You’ve probably heard of Elon Musk. The CEO of Tesla, the electric-automobile manufacturer, Musk is probably the one of only two people on this planet to found three billion-dollar companies—PayPal, Tesla and SpaceX. During a 2013 interview for TED Talks, this serial entrepreneur says, “Did you hear the joke about the man who made a small fortune in the space industry?”
He pauses for effect before delivering the punchline:
“He started with a large one.”
For an entrepreneur who made his millions when he was just 27, Musk understands the enormous risks and upsides involved in high-risk tech ventures, like a perfect poker player. Both Tesla and SpaceX were close to dying, and he barely had the resources for both companies.
Today, he is worth a record $14.8 billion, according to Forbes real-time rankings of the world’s billionaires, making him America’s 29th richest person. Musk has been dominating headlines since the past year or so, and it is only prudent that his business mantras and philosophies are worth looking at in detail.
Here are the top five lessons that young entrepreneurs can gain from Musk:
Lesson 1: Good companies execute and innovate faster
Companies understand that innovation is the bedrock of growth. Without that, businesses won’t be able to scale or expand in a profitable manner. Musk believes that if a company is relying on patents, then it means they are not innovating or not doing it fast enough. “You want to be innovating so fast [that] you invalidate your prior patents…” In fact, he advocates for open innovation and collaboration as he believes that they are cost effective in the long run.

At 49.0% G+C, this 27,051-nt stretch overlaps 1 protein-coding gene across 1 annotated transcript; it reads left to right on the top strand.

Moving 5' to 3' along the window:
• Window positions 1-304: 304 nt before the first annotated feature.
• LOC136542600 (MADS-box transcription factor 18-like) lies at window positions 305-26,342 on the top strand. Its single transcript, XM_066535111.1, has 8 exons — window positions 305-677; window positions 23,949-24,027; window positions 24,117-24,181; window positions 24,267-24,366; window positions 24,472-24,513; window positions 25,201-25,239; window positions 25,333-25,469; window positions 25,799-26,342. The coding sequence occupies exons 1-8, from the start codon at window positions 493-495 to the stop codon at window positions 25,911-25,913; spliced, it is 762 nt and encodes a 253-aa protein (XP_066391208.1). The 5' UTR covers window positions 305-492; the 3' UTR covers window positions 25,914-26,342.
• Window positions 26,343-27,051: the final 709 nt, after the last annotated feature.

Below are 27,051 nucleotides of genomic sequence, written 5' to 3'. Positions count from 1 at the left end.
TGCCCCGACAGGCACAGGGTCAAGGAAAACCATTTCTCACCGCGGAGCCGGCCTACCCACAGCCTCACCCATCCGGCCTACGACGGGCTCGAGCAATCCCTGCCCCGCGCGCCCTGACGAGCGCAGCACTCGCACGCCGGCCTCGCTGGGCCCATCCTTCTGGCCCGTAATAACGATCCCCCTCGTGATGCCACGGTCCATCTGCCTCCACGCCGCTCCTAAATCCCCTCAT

Lesson 2: Focus on first things first
Musk was not always the successful man that he is now. He had to go through many lows, failures and problems, but he did not let that deter him from the primary goal of trying out new areas. “If something is important enough you should try, even if the probable outcome is failure.” He’s a very opinionated leader and has the ability to make people believe his vision.
He will push people hard to stretch what’s possible. About 70% of his time is focused on research and development. Tesla has a zero dollar marketing budget and Musk’s explanation for that is his relentless focus on making the highest quality cars possible. Currently, he does not entertain any idea beyond product development.
Lesson 3: Be responsive to customers
Recently, a user complained to Musk on Twitter about the lack of charging stations. Musk responded to the user saying that he will look into it. Six days later, Tesla initiated a policy change, which took a big leap forward toward solving this issue.
Customer responsiveness coupled with follow through are one of the most important tasks facing businesses today. The way you interact with your customers can truly make or break your business these days and a few bad UX can ruin your business’s reputation.
Lesson 4: Make failure an option
Elon Musk was no stranger to failure. He had ploughed in enough money into SpaceX for its first three launches. However, each of them failed. They just managed to scrape through enough money for a fourth launch.
This successful launch won a $1.6 billion contract from NASA for 12 resupply flights to the station. He was definitely afraid of failure, however, he created a plan to address possible failure. “People should certainly ignore fear if it’s irrational. Even if it’s rational and the stake is worth it, it’s still worth proceeding,” he said. Create a contingency plan for each problem you can control.
Elon Musk is not just spearheading two very successful companies; he is also fostering an ecosystem where innovation along with collaboration can function. And that is the true hallmark of an entrepreneur.